While You Were Cheering: Recapping the CFB World – Week 2

The best and worst part about college football is the sheer quantity of content. It can be daunting to look at a slate of games and see that there are 4 watchable games that all kick off within a half hour of each other and try to reconcile within yourself which one is the most watchable. Sometimes this phenomenon trickles into oversaturation, especially if you are a newer fan to college football and trying to take in as many brands, styles, and coaching philosophies as possible.

A close friend at work grew up in New England, and of course given his specific vector of time and geography, is a huge Patriots fan and a fan of all things NFL in general. That makes sense considering his first sporting memories are a young Tom Brady hoisting his first of five Super Bowl trophies. On the flip side, I grew up an almost strictly NCAA fan because, well…the early 2000s Lions weren’t exactly what a young fan was looking for.

This year, I am approaching college football as if I am giving this friend a tour of college football, introducing him to certain brands and philosophies and how they change as one moves across the country; where different coaches came from and how their stops and resumes are affecting their decisions and the programs they are building, and how all of that fits into the larger landscape of matriculating players to his beloved NFL. I am trying to take in as much of the content as possible (no, there are not too many bowl games) because at the end of the day, football is simply entertainment, and college football is entertainment in its purest form.

Starting this season, I am spearheading a weekly rundown of the storylines you might not hear much elsewhere: the G5 conferences, the late night slate, the teams that are rebuilding, etc. There is so much college football to take in, and unfortunately most of my time is spent taking in Michigan-specific content (like Stephen’s incredible weekly MGoAnalysis), that I don’t want to miss other compelling narratives across the country and the sport. So look no further: while you were cheering for Michigan, here’s what happened in Week 2.

  • Kevin Sumlin Went From Bad to Worse
    • Losing to BYU last week was a bad way to begin his tenure in Tucson. Before the season began, I was under the impression that Sumlin’s bar was very low in order of expectations in the desert – win 7 or 8 games, make a competitive appearance in the bowl game, don’t get fired for horrible sexual harassment, and continue building for next year. After a bad Week 1 loss in which Arizona threw on 8 of their 10 first downs (and only three designed runs for Tate, who rushed for 1400 yards last year), things looked even worse against a very solid Ed Oliver and Houston team (fun fact about Ed Oliver – he has 43 career tackles for loss – in only 25 career games.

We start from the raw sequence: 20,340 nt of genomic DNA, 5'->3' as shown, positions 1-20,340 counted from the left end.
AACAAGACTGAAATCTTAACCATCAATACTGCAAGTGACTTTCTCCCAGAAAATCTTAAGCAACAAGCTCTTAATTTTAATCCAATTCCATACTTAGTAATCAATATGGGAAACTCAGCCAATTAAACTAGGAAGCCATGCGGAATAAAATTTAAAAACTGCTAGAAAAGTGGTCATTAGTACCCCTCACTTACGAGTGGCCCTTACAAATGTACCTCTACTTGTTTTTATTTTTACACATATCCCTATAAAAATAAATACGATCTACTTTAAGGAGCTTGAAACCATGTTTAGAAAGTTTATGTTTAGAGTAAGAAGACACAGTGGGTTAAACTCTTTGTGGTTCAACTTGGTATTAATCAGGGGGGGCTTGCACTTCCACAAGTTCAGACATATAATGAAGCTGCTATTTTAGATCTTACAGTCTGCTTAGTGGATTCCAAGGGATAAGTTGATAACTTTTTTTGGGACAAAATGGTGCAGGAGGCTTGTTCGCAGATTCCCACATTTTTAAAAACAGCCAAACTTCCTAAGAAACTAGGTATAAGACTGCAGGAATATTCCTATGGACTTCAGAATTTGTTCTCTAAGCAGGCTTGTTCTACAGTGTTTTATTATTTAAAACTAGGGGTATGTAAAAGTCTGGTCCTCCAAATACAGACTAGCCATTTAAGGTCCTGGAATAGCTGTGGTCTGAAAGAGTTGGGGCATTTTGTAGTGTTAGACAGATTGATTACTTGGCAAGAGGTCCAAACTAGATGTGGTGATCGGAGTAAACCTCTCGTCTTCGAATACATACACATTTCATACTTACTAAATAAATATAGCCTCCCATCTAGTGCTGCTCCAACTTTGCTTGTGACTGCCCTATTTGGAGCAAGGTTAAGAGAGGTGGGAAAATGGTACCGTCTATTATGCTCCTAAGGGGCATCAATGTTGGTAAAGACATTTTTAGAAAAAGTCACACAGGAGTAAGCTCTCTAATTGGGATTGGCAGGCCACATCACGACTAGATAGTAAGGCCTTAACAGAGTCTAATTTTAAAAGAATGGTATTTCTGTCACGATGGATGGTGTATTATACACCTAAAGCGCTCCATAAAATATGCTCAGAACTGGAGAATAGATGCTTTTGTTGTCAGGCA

• Arizona was losing 31-0 at halftime and didn’t look remotely competitive, not scoring their first touchdown until 11 seconds remained in the third quarter, making it a 38-10 ballgame. I’m starting to think that Kevin Sumlin isn’t that good of a coach and he just rode a once-in-a-generation athlete in Johnny Manziel to some great years at A&M. Losing is one thing, especially in Year 1, but Sumlin is showing no proof of concept and is not letting his next once-in-a-generation athlete Khalil Tate run and gun freely like he did so well last year: he is averaging 1.5 yards per carry and completing only 51.9% of his passes.
  • Kansas: Emphatically Back
      • After losing to an 8-4 FCS Nicholls State at home in overtime in Week 1, people were down on Kansas, even for Kansas’ standards. In fact, a Kansas law professor advocating shutting the whole program down:
    • But they took care of business on the road at Central Michigan, winning 31-7. They entered the season 103rd in Bill Connelly’s preseason S&P+ rankings, only 7 spots ahead of Oregon State for the worst Power 5 team, and their Week 1 performance proved that that ranking was astute. But yesterday, they went into Kelly-Shorts Stadium in Mount Pleasant and looked…competent, holding CMU rushers to under 4 yards per carry and intercepting CMU QB Tony Poljan 4 times to hold the Chips to only 7 points. Of note: Kansas has not held an opponent to single-digit point totals since Rhode Island in 2016 and has not held an FBS opponent to single-digit point totals since 2009…against UTEP.
    • Kansas snapped the FBS’ 2nd-longest road losing streak of 46 games. Kansas has a chance to earn its 2nd win in 3 games this season when they host none other than Rutgers, who got blown out of the water by Ohio State yesterday, 52-3. Kansas has not started 2-1 since 2014, but only one of those wins was an FBS program (it was also Central Michigan!).
  • Texas: Still Not Back
    • After an ugly and frustrating loss on the road to Maryland in Week 1 (I’m happy those players got a win after the storm they endured this offseason), Texas defeated Tulsa in their Week 2 home opener, but again did not look comfortable doing so. After racing to a 21-0 halftime lead, Texas let Tulsa back into the game; the Golden Hurricanes pulled within a touchdown with 4:35 remaining.
    • Sam Ehlinger looked comfortable and threw a great game, completing 21 of 27 passes for 237 yards and two touchdowns, but the Longhorn defense could only muster two quarterback hurries against a Tulsa offense that ranked 124th in Passing S&P+ a year ago.
    • Texas hosts USC next weekend, who looked equally as uncomfortable against an excellent Stanford team. I don’t expect either team to be ranked, so I’m putting the over/under of seeing the Vince Young pointing in confetti clip after the 2006 Rose Bowl at about 150 in an effort to make this game feel relevant again.
  • Florida: Also Not Back
    • In a weird Week 2 conference matchup, Florida looked all out of sorts against an average Kentucky team. Even though it is Year 0 for Dan Mullen, he’s been in the SEC long enough to know how to gameplan for Tennessee, but that didn’t change anything. Florida couldn’t get anything going. Feleipe Franks only completed 17 of 38 passes and Florida only rushed for 128 yard.